Both Loki and Rick and Morty are high-concept sci-fi comedies written by the same writer/showrunner.
We are over halfway finished with Loki season one, which thus far, has been nothing shy of a wild ride. But for any fans of science fiction comedies driven by narcissistic megalomaniacs, it should come as no surprise, that Disney Plus’s Loki takes a lot of cues from the popular Adult Swim cartoon Rick and Morty.
Much of this is due to Loki showrunner Michael Waldron, who has not only written for Rick and Morty but was also groomed to take over as the series showrunner for a time. After following both series this season, I noticed a lot of similarities between both series, and speak with confidence not just as someone who has extensively studied Dan Harmon’s writing style as shown here at The Workprint, but also, as someone who has written his own Rick and Morty spec script and posted it online for free for anybody to read.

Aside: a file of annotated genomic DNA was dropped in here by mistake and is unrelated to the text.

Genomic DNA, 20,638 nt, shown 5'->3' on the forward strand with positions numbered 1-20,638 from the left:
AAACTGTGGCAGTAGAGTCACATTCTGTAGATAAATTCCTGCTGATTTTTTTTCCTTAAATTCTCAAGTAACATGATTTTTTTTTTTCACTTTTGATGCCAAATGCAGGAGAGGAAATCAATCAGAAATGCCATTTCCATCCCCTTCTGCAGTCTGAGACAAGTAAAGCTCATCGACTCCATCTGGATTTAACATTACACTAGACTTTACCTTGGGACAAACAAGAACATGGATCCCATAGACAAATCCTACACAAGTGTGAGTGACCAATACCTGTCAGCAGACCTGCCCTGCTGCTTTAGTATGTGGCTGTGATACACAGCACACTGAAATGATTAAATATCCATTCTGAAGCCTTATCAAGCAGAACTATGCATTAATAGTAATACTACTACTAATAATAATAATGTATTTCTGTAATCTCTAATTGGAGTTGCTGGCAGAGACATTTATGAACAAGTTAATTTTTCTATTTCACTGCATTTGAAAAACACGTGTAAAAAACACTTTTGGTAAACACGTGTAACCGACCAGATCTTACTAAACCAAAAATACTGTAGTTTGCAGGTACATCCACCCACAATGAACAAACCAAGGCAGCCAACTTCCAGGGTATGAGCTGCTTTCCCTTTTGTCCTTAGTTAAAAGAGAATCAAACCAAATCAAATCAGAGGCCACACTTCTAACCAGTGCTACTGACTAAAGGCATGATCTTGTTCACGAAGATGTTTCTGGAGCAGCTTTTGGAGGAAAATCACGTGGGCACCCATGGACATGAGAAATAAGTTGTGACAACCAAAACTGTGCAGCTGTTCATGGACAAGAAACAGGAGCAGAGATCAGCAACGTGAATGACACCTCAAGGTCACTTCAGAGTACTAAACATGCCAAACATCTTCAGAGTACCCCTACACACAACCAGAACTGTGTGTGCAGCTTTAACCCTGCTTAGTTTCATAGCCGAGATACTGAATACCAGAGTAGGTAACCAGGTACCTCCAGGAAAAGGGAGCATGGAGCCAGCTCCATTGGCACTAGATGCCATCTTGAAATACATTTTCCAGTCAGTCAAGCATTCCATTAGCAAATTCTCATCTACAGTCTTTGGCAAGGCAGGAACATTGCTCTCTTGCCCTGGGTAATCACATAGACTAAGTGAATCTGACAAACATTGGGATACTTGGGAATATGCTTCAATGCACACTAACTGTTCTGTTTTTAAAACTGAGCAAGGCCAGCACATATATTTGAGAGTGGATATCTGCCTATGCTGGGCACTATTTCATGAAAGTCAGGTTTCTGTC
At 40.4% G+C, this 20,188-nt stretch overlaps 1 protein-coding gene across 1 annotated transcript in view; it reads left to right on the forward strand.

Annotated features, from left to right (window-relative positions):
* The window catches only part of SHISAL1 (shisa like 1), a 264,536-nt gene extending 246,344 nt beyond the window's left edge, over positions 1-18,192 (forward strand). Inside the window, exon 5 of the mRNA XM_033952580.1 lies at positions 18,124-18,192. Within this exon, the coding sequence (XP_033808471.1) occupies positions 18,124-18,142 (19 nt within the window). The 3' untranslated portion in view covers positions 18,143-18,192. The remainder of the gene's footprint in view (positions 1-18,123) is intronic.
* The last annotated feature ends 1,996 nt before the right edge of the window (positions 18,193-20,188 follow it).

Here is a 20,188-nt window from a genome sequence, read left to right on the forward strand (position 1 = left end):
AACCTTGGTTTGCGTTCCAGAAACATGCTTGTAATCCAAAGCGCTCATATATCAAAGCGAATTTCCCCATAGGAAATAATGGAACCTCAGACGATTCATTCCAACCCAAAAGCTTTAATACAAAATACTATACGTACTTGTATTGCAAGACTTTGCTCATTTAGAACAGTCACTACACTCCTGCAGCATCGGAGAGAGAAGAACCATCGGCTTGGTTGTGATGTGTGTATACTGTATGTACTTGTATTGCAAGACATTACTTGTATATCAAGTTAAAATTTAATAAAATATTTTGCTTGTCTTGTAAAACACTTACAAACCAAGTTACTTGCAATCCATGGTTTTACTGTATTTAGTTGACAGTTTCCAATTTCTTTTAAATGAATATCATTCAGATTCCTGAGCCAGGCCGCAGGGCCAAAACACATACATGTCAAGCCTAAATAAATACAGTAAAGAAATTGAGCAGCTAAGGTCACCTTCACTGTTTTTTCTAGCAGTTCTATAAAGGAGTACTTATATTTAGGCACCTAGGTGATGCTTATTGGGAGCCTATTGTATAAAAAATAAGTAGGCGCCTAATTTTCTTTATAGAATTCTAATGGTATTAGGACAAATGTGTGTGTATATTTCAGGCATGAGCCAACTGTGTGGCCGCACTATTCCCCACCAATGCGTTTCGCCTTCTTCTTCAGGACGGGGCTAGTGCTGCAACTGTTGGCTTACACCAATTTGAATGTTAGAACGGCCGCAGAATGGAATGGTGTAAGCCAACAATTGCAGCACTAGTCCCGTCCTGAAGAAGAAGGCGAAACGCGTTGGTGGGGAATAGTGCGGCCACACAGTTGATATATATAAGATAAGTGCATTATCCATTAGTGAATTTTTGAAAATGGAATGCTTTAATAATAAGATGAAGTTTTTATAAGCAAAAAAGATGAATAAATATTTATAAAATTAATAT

Full Copy: Battlefield Rick
I say without a doubt that Loki is in so many ways, Marvel’s live-action Rick and Morty. Let’s go over seven of the biggest reasons why below. Fair warning: spoilers ahead for both series and everything up to Loki season 1 episode 4.
The Time Police
Early in the first episode of Loki, we meet Hunter B-15 in a funny opening scene set at 1/16th speed, that involves a face-fat rippling slowbash onto Loki’s face. A very confident and badass TVA agent, B-15 is the officer first on the scene who is set to reset the timeline and prune any uncooperative variants (such as Loki) with her baton.
In Rick and Morty’s episode A Rickle In Time we meet the Shleemypants. A testicle-looking alien played by Keegan Michael Key, who is dispatched in order to restore the fragmented timeline. And just like the TVA, the time cops can use time crystals, which also feature the ability to manipulate time however they please.
The Disney+ Loki series begins when the Loki variant witnessed in Endgame, finds himself using the Tesseract in order to escape before being captured, and later recruited, by the TVA. All in order to hunt for a rogue Loki.